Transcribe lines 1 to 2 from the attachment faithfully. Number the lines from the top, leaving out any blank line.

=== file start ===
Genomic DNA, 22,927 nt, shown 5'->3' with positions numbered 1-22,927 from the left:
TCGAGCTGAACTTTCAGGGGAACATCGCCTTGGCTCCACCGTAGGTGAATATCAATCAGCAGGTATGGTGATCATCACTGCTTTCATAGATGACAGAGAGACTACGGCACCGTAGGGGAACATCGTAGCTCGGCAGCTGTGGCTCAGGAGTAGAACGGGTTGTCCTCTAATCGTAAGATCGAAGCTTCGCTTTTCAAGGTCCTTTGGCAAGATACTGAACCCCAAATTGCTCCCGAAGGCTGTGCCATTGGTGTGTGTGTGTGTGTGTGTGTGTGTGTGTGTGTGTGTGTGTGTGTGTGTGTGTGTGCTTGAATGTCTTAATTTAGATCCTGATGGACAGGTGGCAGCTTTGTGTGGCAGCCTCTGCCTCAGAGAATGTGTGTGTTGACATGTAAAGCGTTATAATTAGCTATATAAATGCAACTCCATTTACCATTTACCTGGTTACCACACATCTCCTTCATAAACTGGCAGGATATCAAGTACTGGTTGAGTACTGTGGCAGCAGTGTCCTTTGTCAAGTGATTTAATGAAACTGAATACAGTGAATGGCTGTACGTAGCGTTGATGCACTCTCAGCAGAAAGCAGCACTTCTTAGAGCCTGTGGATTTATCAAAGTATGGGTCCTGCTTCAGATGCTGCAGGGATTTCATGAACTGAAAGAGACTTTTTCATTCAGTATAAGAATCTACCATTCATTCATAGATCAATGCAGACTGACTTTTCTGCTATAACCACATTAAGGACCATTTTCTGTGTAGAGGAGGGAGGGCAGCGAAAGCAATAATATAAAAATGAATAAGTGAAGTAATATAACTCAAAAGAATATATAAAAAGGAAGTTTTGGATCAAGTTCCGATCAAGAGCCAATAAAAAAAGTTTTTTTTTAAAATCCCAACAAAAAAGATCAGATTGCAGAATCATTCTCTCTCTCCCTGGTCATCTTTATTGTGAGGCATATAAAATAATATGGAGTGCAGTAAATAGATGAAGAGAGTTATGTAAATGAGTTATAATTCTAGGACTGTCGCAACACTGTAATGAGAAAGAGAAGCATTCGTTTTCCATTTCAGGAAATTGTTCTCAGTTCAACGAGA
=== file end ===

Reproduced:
Genomic DNA, 22,927 nt, shown 5'->3' with positions numbered 1-22,927 from the left:
TCGAGCTGAACTTTCAGGGGAACATCGCCTTGGCTCCACCGTAGGTGAATATCAATCAGCAGGTATGGTGATCATCACTGCTTTCATAGATGACAGAGAGACTACGGCACCGTAGGGGAACATCGTAGCTCGGCAGCTGTGGCTCAGGAGTAGAACGGGTTGTCCTCTAATCGTAAGATCGAAGCTTCGCTTTTCAAGGTCCTTTGGCAAGATACTGAACCCCAAATTGCTCCCGAAGGCTGTGCCATTGGTGTGTGTGTGTGTGTGTGTGTGTGTGTGTGTGTGTGTGTGTGTGTGTGTGTGTGTGCTTGAATGTCTTAATTTAGATCCTGATGGACAGGTGGCAGCTTTGTGTGGCAGCCTCTGCCTCAGAGAATGTGTGTGTTGACATGTAAAGCGTTATAATTAGCTATATAAATGCAACTCCATTTACCATTTACCTGGTTACCACACATCTCCTTCATAAACTGGCAGGATATCAAGTACTGGTTGAGTACTGTGGCAGCAGTGTCCTTTGTCAAGTGATTTAATGAAACTGAATACAGTGAATGGCTGTACGTAGCGTTGATGCACTCTCAGCAGAAAGCAGCACTTCTTAGAGCCTGTGGATTTATCAAAGTATGGGTCCTGCTTCAGATGCTGCAGGGATTTCATGAACTGAAAGAGACTTTTTCATTCAGTATAAGAATCTACCATTCATTCATAGATCAATGCAGACTGACTTTTCTGCTATAACCACATTAAGGACCATTTTCTGTGTAGAGGAGGGAGGGCAGCGAAAGCAATAATATAAAAATGAATAAGTGAAGTAATATAACTCAAAAGAATATATAAAAAGGAAGTTTTGGATCAAGTTCCGATCAAGAGCCAATAAAAAAAGTTTTTTTTTAAAATCCCAACAAAAAAGATCAGATTGCAGAATCATTCTCTCTCTCCCTGGTCATCTTTATTGTGAGGCATATAAAATAATATGGAGTGCAGTAAATAGATGAAGAGAGTTATGTAAATGAGTTATAATTCTAGGACTGTCGCAACACTGTAATGAGAAAGAGAAGCATTCGTTTTCCATTTCAGGAAATTGTTCTCAGTTCAACGAGA